Biotechnology Could Revolutionize Manufacturing


On June 17, 2020, NDIA and Lockheed Martin hosted the Biotechnology for Materiel and Defense Symposium. The symposium highlighted critical developments in the biotechnology industry from the biosynthesis of manufacturing material to advanced projects sponsored by DOD. DARPA, for example, presented its Living Foundries program that seeks to maximize both the production and cost-effectiveness of using harnessed biological processes to create industrial material. The event underscored the potential for biotechnology for defense applications. It gave a platform for keynote speakers and researchers to make the case that biotechnology is the future of manufacturing.

Academia and industry continue to produce breakthroughs in biotechnology and are developing creative methods to manipulate biological processes. These natural processes enable the biotech industry to synthesize manufacturing material, such as polymer-like substances or even material mimicking wood. For example, Northwestern University’s Mike Jewett studies cell-free systems that permit the isolation and replication of biological, or intracellular processes to produce a preferred molecule. These molecules, if created in copious quantities, can create virtually any product desired. Isolating particular biological pathways allows for the sustained production of these molecules. Thus, harnessing these specific pathways avoids unwanted byproducts produced by a non-cell free system. There are a plethora of uses for cell-free systems like producing pharmaceuticals, proteins for vaccines, diagnostic tools, and biosensing systems. Most importantly, cell-free systems have the potential to cheapen the manufacturing process and lower carbon emissions drastically.

On the industry side, Amyris, a California-based biotechnology company, uses yeast to transform sugar into a pure product and is credited with creating a gold standard in its chemical process. They managed to produce nine molecule targets at scale – meaning they managed to create a sufficient amount of pure product for consumption. Moreover, they have 20 new molecules in commercial development. They have also improved their data management and analytic system to enhance their product pipeline. However, there is still trouble in producing substantial amounts of products needed for mass production. The scaling problem is a prevalent issue across the biotech industry. Nevertheless, their achievements serve as a model for the future of biomanufacturing, and their methods show promise in developing an efficient process to create new materials for industry.

Despite the many uses for biosynthetic materials, there are still many implications to consider. How will the bioeconomy be affected if biosynthetic materials become a ubiquitous product? The biotech industry could crowd out the need for materials like wood, steel, and petroleum if the manufacturing processes for biosynthetic materials become commercially viable. On the other hand, DNA manipulation of human cells poses an ethical concern, such as cloning for medical purposes. Nevertheless, the gains in the biotech industry are fascinating, and developing new materials is becoming easier.

The DoD has taken a keen interest in biotechnology and incorporated it into its Communities of Interest (CoI). Interestingly, all military branches have different interests in biosynthetic material. For instance, the Office of Naval Research is looking into coatings that eliminate corrosion and is researching the use of biological material for ISR systems, namely for optics. In contrast, SOCOM has a diverse set of interests focusing mainly on human systems but is interested in biotechnology for its ground equipment. The human aspect of biotechnology has exciting potential, like tissue regeneration, biosensors to address combat stress, and artificial ways to maintain homeostasis for the warfighter.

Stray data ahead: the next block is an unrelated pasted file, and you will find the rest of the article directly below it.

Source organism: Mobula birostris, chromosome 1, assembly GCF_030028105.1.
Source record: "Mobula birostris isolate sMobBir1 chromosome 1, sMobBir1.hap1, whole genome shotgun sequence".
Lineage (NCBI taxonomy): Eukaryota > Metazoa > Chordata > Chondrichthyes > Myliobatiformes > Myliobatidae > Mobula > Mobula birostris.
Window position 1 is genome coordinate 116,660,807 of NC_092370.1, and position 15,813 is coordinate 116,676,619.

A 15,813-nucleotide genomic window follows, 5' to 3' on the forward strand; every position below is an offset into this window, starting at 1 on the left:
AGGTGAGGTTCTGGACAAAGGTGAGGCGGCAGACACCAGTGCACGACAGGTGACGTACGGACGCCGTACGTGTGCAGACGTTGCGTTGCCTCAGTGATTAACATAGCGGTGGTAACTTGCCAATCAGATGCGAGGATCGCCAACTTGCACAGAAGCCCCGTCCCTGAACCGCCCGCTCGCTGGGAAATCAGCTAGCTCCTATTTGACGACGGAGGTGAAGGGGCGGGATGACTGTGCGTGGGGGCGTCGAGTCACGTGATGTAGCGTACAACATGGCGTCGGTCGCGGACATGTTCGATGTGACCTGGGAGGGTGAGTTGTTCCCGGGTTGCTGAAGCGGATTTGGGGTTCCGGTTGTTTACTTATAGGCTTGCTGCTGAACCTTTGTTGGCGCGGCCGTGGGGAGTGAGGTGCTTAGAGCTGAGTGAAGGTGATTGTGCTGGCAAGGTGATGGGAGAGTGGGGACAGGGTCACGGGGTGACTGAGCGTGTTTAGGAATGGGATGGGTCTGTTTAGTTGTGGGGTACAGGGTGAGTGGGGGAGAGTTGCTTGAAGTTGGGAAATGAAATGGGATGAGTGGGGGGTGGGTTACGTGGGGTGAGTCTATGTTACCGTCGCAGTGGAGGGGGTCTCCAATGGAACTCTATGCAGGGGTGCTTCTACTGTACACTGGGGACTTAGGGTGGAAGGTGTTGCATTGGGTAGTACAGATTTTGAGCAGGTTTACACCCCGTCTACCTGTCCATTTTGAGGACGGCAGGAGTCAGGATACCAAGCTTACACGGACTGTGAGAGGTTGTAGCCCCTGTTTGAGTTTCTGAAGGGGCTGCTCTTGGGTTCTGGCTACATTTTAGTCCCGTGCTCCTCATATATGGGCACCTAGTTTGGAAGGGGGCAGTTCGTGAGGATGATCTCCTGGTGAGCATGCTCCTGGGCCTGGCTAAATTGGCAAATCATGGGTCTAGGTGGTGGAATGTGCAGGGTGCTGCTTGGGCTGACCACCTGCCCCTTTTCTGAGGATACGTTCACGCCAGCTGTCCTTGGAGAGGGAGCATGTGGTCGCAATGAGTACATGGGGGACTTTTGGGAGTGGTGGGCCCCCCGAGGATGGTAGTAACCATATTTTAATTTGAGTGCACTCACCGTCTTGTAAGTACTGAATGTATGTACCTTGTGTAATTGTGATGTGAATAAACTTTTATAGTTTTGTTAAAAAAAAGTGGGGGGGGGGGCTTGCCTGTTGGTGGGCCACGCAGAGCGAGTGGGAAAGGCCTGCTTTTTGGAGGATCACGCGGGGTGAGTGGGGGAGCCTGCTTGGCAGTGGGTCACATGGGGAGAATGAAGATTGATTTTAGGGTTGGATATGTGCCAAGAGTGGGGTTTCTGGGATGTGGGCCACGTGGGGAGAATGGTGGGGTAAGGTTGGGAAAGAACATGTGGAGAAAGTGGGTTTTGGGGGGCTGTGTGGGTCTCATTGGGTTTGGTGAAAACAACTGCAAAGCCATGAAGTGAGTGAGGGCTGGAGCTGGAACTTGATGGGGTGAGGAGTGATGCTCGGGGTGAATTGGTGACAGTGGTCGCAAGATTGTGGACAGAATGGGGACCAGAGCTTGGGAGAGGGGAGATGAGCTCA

To maximize the potential for biotechnology, DOD has implemented many policies to better collaborate with industry. The ManTech Program stood up the Manufacturing Innovation Institutes (MIIs), a public-private initiative comprising nine institutes focused on a specific development. One such MII is the Advanced Regenerative Manufacturing Institute (ARMI). Composed of both profit and non-profit entities, this MII concentrates on fixing the scaling problem faced by many biomanufacturers.

Commercial companies have discovered creative ways to tap into the biosynthetic market. bioMason Inc found an ingenious way to use bacteria to create a cement-like substance. By using bacteria, an aggregate, and a solution, bioMason can grow its building material. The Air Force took an interest in bioMason’s ability to construct runways for aircraft through its Project Medusa. Also, bioMason created a method to reduce dust spreading during helicopter landings, which would significantly benefit pilots and ground forces. Another product worth mentioning is Zymergen’s Hyaline, a film used for a variety of electronics. Like many biosynthetic materials, Hyaline relies on fermentation for its production. Some applications for Hyaline include touch screens, optics, and circuit boards.

Interestingly, Hyaline could have defense utility. The film can be applied to foldable electronics in the field. Ground-based electrical and communication equipment can be clunky and take up room for an infantryman or operator. However, if some of that equipment could be made foldable without damaging the screen, Hyaline could be a solution. At any rate, there are countless possibilities for biotech companies to thrive in the biosynthetic market to bring their products into the defense industry.

Topics: Biometrics, Emerging Technologies

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